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Poor end-user experience accelerating WFH burnout
by Paul Davenport Paul Davenport on

Nearly a year into widespread work-from-home (WFH), the cracks are starting to show at some organizations who may not have primed their workforce (or their networks) for an extended absence from the office.

According to research from productivity software company Asana, burnout is now being felt among the vast majority of knowledge workers as teams struggle to define and enforce WFH schedules, and many end users feel at a loss with new tech solutions.

The survey shows that 87 percent of those polled are working late now that they are remote full-time, while 76 percent are having trouble disconnecting from work and 70 percent flat-out admit to feeling burnout over the course of 2020.

“I think the work got harder,” Asana CEO Dustin Moskovitz recently told Protocol in an interview about remote work in the pandemic, “the coordination got harder, but also life got harder.”

“Work about work” and the learning curve of new tech

A great deal of this burnout can be attributed to what Asana calls “work about work,” which includes those time-consuming meetings where the discussion is wholly centered around the process and time details of a project, opposed to actually working toward its completion.

Another factor contributing to this “work about work” (or, alternatively, “meetings about meetings” or in some cases “meetings that should’ve been an email”), is that many newly-remote workers feel behind the learning curve when it comes to adopting new technologies.

You don’t have to be an office worker to have brought Zoom into your regular vocabulary over the past 12 months, for instance, as the software graduated from a business tool to a part of most folks’ day-to-day over the course of the pandemic.

Even still, knowledge workers often struggle with adopting new collaboration tools like Microsoft Teams, which has enjoyed record adoption over the course of the pandemic, and comes with it’s own unique set of challenges when it comes to adoption and performance.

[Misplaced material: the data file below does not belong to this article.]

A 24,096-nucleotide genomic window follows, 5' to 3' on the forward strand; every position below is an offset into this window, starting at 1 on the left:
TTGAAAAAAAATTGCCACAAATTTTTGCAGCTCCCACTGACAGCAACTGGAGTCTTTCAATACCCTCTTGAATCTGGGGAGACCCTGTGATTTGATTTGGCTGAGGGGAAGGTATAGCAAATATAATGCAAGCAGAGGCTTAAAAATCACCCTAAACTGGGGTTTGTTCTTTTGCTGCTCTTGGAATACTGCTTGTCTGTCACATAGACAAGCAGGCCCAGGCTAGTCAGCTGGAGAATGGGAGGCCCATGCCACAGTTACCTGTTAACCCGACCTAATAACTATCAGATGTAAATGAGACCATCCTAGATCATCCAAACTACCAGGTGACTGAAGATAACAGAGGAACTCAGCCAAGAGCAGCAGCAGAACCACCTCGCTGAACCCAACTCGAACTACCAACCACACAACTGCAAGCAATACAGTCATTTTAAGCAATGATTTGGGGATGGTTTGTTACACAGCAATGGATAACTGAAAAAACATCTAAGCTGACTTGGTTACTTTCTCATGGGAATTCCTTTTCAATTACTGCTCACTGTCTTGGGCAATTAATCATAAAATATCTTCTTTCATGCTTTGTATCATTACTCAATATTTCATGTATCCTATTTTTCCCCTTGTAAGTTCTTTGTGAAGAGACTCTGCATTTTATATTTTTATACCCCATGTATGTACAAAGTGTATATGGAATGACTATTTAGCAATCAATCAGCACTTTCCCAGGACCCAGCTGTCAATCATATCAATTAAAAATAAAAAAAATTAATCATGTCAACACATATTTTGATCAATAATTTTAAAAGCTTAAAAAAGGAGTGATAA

Poor app and network performance contributing to burnout

Another factor hindering workers from feeling successful at home is how these new technologies perform, and the ability of enterprise IT teams to ensure end-user experience when they’re accessing apps and network resources from home.

While enterprise IT teams owned control over a great deal of the connections supporting application performance when workers primarily accessed resources from the office, these same applications are now delivered across far more complicated network pathways. These present a whole new host of WFH error domains, from last-mile residential WiFi issues to poor performance related to PoP geography, that enterprise teams are inherently blind to without additional monitoring resources that can track the entire end-to-end application delivery path.

It’s critical that enterprise IT start getting ahead of these application and network management challenges immediately, because even after WFH ends for a great deal of knowledge workers, the apps that have become prevalent in the business world during the pandemic will continue to be essential even as workers begin heading back to the office.

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Filed Under: Industry Insights

Tags: network performance monitoring, network monitoring, network management, Microsoft Teams, teams, cloud computing, cloud, video, voice, voip, collaboration, ucaas, zoom, remote workers, remote workforce, remote work, hybrid office, wfa, work from anywhere, wfh, work from home, burnout, burn out

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